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Team sports fade in P.E.
Team sports during gym class may soon become a thing of the past.
Thanks to grant money the Oak Harbor School District recently received, physical education teachers will change the way they’re teaching their courses to better meet new state requirements.
Instead of emphasizing an athletics-based curriculum that focuses on team sports, teachers will offer more of a fitness and nutrition-based curriculum.
Because the new approach requires a lot more equipment and training, the Oak Harbor School District received a $615,000 grant from the Carol M. White Physical Education Program. That grant provides $400,000 worth of equipment purchases that will benefit all schools throughout the district.
In the next three years equipment such as mini-trampolines, wave boards, stationary bikes for spinning classes and horizontal climbing walls will be purchased. There is also approximately $50,000 in the program to pay for high tech monitors that will allow students to keep track of their heart rate while exercising.
Teachers hope the new gym classes will increase involvement and improve the fitness and health of all students.
“Each child will have a piece of equipment they can turn and move,” said Ranee Bristow, PE teacher at Oak Harbor Middle School who applied for the grant.
She said that PE classes that emphasized team sports were cheaper to run, but also meant there were a number of students who would stand around during activities.
The fitness classes will be designed to teach student activities they are likely to continue when they are adults.
Bristow said she has been following the program ever since it was nothing more than bill in Congress in 1999. She couldn’t apply for the grant after it was approved in 2000 because the school district didn’t meet the requirements. At the time, the Oak Harbor School District didn’t have PE specialists working in the district’s elementary schools.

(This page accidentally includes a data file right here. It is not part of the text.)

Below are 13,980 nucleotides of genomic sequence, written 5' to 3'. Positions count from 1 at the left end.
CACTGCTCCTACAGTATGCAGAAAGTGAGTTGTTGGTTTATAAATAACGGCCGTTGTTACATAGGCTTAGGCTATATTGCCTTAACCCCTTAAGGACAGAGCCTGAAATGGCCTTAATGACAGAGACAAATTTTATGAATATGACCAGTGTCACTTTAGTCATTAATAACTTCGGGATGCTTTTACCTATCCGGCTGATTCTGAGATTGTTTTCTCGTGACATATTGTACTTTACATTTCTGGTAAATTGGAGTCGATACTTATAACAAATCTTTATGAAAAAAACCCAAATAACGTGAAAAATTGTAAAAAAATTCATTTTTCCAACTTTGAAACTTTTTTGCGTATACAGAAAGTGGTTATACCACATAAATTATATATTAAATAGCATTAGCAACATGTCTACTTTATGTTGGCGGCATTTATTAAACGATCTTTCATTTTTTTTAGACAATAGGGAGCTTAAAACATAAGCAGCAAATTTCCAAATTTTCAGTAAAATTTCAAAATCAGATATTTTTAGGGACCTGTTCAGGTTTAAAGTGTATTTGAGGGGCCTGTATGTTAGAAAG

Then, thanks to voter approval of a levy in 2001, the school district was able to hire those teachers for the elementary schools and Bristow has been applying for the grant every year since then.
“Persistence paid off,” Bristow said.
The grant will be stretched over a three-year period and the school district had to contribute approximately $133,000 in matching money. The grant will be dispersed in three installments, with $385,000 distributed in the first year, $117,000 in the second year, and $110,000 in the third year.
Bristow said the equipment hasn’t arrived yet. She has to wait for the beginning of the new fiscal year, which starts Sept. 1, before making those purchases.
In addition to new equipment, the program offers money for training purposes for the school district’s PE teachers. That money will pay for trips to national and state workshops along with local training sessions, which begin in September.
School officials had to change the PE program to better meet state physical education standards. While the teachers don’t have to deal with preparing for another addition to the Washington Assessment of Student Learning, they will have to prepare to give a classroom-based assessment. Unlike the WASL, the teachers will have to grade the assessments and report the results to the state.